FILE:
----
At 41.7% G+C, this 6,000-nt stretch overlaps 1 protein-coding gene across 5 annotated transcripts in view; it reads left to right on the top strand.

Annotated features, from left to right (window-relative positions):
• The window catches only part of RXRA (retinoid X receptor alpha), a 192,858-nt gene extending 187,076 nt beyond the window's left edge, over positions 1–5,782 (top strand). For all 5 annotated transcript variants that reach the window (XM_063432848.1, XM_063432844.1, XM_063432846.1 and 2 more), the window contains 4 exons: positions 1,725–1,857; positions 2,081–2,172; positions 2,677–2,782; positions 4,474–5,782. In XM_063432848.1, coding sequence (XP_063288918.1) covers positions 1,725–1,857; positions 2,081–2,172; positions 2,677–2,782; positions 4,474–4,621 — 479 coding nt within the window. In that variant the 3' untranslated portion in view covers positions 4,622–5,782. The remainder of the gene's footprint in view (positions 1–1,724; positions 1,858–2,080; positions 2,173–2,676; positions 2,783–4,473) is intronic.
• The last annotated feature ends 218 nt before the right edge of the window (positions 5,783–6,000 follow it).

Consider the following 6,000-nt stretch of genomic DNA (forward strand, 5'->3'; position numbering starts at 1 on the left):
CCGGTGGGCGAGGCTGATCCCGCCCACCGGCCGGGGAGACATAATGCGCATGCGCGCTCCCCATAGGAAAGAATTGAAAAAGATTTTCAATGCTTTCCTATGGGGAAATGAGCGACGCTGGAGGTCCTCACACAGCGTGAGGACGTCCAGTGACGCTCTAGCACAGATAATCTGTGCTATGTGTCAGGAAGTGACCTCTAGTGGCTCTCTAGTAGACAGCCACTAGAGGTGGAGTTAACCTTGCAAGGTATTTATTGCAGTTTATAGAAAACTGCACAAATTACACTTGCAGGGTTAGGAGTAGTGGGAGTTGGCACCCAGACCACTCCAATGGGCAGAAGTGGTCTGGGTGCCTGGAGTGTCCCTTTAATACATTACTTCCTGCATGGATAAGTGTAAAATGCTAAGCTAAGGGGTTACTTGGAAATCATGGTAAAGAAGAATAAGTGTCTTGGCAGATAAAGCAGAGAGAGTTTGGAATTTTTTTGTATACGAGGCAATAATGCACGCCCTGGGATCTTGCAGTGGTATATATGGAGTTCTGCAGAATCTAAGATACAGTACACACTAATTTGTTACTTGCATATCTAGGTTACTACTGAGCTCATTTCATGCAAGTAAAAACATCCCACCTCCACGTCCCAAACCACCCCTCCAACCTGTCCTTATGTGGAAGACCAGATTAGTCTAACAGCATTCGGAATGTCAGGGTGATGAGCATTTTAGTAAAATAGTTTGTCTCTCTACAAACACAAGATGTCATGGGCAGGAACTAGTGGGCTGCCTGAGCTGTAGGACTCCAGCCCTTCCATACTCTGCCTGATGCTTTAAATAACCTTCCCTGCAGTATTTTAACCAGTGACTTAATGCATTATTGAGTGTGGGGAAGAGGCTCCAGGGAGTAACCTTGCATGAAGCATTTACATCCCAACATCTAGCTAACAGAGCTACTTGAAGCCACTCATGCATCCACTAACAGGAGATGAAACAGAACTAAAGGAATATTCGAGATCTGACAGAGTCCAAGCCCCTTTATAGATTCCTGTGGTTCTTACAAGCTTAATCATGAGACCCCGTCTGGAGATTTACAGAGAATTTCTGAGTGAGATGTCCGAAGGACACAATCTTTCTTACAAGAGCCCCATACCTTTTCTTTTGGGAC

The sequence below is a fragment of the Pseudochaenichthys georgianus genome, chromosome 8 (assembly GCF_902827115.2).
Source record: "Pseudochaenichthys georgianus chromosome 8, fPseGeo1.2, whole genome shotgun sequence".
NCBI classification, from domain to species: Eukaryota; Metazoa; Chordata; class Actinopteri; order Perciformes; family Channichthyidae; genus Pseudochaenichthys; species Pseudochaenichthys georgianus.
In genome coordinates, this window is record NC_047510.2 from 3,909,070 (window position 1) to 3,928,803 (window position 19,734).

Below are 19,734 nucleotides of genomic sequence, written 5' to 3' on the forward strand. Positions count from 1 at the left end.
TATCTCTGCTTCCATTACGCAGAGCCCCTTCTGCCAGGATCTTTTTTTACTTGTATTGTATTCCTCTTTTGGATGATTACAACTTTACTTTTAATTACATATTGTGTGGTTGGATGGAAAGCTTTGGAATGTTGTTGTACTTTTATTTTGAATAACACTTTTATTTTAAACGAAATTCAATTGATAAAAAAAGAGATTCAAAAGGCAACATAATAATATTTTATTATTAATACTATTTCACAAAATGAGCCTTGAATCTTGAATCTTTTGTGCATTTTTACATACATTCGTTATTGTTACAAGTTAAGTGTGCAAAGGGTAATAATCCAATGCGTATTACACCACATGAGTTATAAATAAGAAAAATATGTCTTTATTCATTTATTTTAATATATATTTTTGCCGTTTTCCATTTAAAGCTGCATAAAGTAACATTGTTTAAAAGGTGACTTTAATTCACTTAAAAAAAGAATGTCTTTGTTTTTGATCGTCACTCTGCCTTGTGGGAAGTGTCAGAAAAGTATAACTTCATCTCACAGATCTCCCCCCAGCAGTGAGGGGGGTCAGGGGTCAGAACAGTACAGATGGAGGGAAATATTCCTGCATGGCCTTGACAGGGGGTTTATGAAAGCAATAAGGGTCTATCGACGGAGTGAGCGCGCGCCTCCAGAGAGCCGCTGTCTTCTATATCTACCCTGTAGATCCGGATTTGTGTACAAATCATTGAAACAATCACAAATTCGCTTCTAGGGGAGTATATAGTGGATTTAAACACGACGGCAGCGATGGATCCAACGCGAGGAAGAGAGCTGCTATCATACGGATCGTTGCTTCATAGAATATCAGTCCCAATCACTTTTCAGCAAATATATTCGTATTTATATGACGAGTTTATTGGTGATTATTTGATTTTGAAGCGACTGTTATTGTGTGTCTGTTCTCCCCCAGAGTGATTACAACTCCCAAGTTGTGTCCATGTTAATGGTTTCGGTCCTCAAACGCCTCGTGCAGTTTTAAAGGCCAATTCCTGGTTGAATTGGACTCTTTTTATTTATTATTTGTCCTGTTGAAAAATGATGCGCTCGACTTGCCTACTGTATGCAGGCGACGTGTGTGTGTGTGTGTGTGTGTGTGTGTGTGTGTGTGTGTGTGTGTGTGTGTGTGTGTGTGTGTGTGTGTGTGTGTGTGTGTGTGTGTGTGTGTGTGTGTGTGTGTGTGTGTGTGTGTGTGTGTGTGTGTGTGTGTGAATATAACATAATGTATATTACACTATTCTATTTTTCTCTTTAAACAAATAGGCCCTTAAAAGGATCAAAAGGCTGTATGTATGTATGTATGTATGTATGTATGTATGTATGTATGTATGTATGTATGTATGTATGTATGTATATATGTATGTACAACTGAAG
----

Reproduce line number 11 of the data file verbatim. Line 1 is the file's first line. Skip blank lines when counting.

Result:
Below are 19,734 nucleotides of genomic sequence, written 5' to 3' on the forward strand. Positions count from 1 at the left end.